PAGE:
The above quotes from: Archaeology and the Origins of Greek Culture: Notes on Recent Work in Asia Minor
Author: George M. A. Hanfmann
Source: The Antioch Review, Vol. 25, 1965
A contour map of the little promontory that Old Smyrna was built on. The flanks of Mount Sipylos start immediately outside the town. The dotted line is the modern coastline.
Old Smyrna by the end of the 7th century - long after Homer - when it was at its largest. In total some 500-600 houses (3000 people) may have stood here at that time. The harbour on the left is the mouth of the Meles river. Note how the houses "fill the mouth of the shore between the two headlands" (Il 14.35-). Also note that Smyrna has two harbours, like the city of the Phaeacians in the Odyssey. The view is due South from the flanks of Mt. Sipylos.
Refs: 'how the ships became a town', Il 14.30-6
Achaeans look like "a large steep rock, close by the sea" Il 15.618-21
Achilles is like "a child of the grey sea, a steep rock..." Il 16.33-5
A thatched mudbrick hut like the one Achilles lived in (Il 24.448) and which supposedly replaced his ship. The oval shape is already old-fashioned in Homer's time, there was a trend toward building rectangular houses.
Smyrna's wall as it was rebuilt ca. 750 BC. Also a "tholos", a round building with a conical roof situated in the "aule" (open court) used for storage and for hanging servant-girls, as mentioned in Od 22.459-
Archaeological remains of the "big house" in Smyrna. A cluster of huts round a courtyard, no doubt walled, where
probability the "king" of the city must have lived with his family, servants and slaves.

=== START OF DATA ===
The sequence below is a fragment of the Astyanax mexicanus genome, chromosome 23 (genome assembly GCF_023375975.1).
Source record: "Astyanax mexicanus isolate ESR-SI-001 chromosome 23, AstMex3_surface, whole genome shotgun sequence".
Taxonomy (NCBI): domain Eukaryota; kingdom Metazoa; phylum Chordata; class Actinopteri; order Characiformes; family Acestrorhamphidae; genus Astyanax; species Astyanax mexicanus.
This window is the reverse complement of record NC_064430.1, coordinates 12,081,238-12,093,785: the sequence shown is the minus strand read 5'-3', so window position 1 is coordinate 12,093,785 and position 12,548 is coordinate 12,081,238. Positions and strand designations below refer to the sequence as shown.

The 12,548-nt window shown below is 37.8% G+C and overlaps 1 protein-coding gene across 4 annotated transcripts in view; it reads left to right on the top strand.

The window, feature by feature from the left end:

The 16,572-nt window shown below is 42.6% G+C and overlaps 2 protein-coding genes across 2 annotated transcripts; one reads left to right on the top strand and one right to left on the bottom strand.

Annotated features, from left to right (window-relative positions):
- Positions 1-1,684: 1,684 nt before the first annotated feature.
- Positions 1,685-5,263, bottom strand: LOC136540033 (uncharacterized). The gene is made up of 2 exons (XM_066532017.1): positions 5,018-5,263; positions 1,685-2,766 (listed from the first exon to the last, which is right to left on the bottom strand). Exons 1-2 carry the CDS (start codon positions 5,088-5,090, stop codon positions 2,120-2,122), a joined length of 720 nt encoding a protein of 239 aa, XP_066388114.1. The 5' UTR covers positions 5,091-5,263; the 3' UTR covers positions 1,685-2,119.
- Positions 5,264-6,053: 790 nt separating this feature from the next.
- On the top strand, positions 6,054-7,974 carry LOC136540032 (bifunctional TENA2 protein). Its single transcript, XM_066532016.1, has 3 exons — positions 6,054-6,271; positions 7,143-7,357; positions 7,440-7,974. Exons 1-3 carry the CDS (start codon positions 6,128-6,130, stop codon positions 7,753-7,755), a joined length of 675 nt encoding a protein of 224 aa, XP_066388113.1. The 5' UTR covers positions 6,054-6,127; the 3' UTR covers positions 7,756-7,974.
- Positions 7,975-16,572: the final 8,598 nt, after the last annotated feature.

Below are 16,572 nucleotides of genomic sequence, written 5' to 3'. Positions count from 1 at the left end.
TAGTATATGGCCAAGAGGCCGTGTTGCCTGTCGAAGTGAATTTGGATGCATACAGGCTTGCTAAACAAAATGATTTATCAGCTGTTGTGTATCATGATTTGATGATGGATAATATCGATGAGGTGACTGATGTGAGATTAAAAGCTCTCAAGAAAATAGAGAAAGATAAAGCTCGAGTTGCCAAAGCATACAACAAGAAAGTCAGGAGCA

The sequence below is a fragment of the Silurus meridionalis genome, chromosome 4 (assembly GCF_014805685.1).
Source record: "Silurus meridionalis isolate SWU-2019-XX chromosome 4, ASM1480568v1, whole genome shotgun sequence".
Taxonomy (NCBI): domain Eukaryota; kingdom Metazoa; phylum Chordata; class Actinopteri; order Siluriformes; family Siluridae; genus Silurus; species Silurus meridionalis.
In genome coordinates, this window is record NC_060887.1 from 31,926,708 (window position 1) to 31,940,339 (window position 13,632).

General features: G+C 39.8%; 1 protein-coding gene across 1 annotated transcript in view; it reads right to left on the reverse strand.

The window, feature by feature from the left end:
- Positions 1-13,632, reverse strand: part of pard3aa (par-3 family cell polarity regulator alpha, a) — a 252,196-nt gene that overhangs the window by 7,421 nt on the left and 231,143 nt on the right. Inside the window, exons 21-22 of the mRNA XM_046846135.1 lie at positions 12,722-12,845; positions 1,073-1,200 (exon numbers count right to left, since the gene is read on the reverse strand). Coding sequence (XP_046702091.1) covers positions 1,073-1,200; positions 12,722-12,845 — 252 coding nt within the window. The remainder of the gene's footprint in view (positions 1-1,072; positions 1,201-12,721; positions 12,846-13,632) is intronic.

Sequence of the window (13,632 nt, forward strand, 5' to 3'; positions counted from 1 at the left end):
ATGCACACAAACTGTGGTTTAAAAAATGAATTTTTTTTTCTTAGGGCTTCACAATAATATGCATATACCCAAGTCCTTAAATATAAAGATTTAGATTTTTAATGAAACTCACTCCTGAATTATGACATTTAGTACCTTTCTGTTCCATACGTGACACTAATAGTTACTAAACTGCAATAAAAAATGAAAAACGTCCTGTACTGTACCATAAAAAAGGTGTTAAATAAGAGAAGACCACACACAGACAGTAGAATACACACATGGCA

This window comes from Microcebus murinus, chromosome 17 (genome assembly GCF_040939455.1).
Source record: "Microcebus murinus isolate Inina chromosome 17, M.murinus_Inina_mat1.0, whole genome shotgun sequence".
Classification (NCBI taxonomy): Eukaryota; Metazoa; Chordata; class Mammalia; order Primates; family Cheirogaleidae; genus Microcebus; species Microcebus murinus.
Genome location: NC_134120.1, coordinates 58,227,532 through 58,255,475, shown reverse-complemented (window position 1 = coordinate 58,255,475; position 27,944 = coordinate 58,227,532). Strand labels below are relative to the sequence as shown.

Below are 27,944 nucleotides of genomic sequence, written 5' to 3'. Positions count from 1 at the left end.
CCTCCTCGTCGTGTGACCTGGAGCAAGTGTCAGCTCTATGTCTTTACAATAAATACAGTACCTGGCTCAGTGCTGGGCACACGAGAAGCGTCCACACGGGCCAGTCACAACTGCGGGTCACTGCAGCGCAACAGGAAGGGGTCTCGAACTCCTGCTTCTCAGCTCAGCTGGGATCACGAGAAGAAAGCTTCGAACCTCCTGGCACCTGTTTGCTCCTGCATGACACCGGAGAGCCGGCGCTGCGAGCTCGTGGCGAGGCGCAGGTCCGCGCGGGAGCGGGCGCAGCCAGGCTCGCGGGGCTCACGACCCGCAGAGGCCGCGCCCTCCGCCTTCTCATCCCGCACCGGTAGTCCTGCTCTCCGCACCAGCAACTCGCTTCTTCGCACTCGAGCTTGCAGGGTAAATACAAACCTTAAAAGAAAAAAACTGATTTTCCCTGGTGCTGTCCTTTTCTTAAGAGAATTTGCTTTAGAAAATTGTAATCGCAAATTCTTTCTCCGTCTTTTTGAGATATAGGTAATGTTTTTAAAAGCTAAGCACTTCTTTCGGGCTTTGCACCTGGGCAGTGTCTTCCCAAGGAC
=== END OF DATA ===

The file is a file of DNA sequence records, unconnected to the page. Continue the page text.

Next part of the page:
It is impossible to date these relative to Homer's lifetime, but his life could very well
have spanned the situations between Abb. 15 and 19. I cannot judge how reliable Akurgal's dates are.
In 15 we have a cluster of round huts. Recognizable are building C: the big megaron, only partly visible, which must have been the main building. Behind this, there is a cluster d, e and f which were connected and formed the oldest multi-room building known from this area. At the left and top (not visible) there were many buildings for diverse purposes, probably servants work- and sleeping huts.
On the right-hand side there is a large walled space (XXXVIII), larger than is visible here, with a round building (j) in the middle: a tholos, see above. The walled space was not roofed over. Akurgal estimates the size of this walled area more than 100 m2. It was too small to serve as an agora but could have been used for gatherings such as the ones in Odysseus' house. It even had a small round podium (± 1m.) on the west wall.
The same area a generation later. Now a modern megaron with an upper floor takes the place of megaron C.